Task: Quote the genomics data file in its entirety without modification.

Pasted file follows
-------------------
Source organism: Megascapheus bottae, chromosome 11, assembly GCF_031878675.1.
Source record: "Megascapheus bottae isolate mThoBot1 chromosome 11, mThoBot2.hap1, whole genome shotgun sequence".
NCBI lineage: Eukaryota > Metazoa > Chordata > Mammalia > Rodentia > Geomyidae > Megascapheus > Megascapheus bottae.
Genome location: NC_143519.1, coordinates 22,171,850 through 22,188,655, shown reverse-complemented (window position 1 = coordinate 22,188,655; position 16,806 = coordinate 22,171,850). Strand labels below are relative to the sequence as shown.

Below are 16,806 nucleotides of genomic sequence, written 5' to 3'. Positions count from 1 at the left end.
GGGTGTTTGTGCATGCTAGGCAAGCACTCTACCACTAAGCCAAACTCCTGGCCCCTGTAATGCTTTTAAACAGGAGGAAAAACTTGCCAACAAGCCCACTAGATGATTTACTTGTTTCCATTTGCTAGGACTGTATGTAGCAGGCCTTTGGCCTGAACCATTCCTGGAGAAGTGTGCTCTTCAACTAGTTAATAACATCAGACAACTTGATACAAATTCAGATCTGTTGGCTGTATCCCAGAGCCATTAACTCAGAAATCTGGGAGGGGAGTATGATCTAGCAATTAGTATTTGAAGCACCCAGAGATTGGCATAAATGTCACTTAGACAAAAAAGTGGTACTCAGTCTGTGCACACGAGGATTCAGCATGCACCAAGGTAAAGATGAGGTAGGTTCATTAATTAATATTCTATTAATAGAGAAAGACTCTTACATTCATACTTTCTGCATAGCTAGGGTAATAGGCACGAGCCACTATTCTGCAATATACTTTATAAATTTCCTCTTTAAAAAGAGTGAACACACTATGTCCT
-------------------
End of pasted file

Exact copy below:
Source organism: Megascapheus bottae, chromosome 11, assembly GCF_031878675.1.
Source record: "Megascapheus bottae isolate mThoBot1 chromosome 11, mThoBot2.hap1, whole genome shotgun sequence".
NCBI lineage: Eukaryota > Metazoa > Chordata > Mammalia > Rodentia > Geomyidae > Megascapheus > Megascapheus bottae.
Genome location: NC_143519.1, coordinates 22,171,850 through 22,188,655, shown reverse-complemented (window position 1 = coordinate 22,188,655; position 16,806 = coordinate 22,171,850). Strand labels below are relative to the sequence as shown.

Below are 16,806 nucleotides of genomic sequence, written 5' to 3'. Positions count from 1 at the left end.
GGGTGTTTGTGCATGCTAGGCAAGCACTCTACCACTAAGCCAAACTCCTGGCCCCTGTAATGCTTTTAAACAGGAGGAAAAACTTGCCAACAAGCCCACTAGATGATTTACTTGTTTCCATTTGCTAGGACTGTATGTAGCAGGCCTTTGGCCTGAACCATTCCTGGAGAAGTGTGCTCTTCAACTAGTTAATAACATCAGACAACTTGATACAAATTCAGATCTGTTGGCTGTATCCCAGAGCCATTAACTCAGAAATCTGGGAGGGGAGTATGATCTAGCAATTAGTATTTGAAGCACCCAGAGATTGGCATAAATGTCACTTAGACAAAAAAGTGGTACTCAGTCTGTGCACACGAGGATTCAGCATGCACCAAGGTAAAGATGAGGTAGGTTCATTAATTAATATTCTATTAATAGAGAAAGACTCTTACATTCATACTTTCTGCATAGCTAGGGTAATAGGCACGAGCCACTATTCTGCAATATACTTTATAAATTTCCTCTTTAAAAAGAGTGAACACACTATGTCCT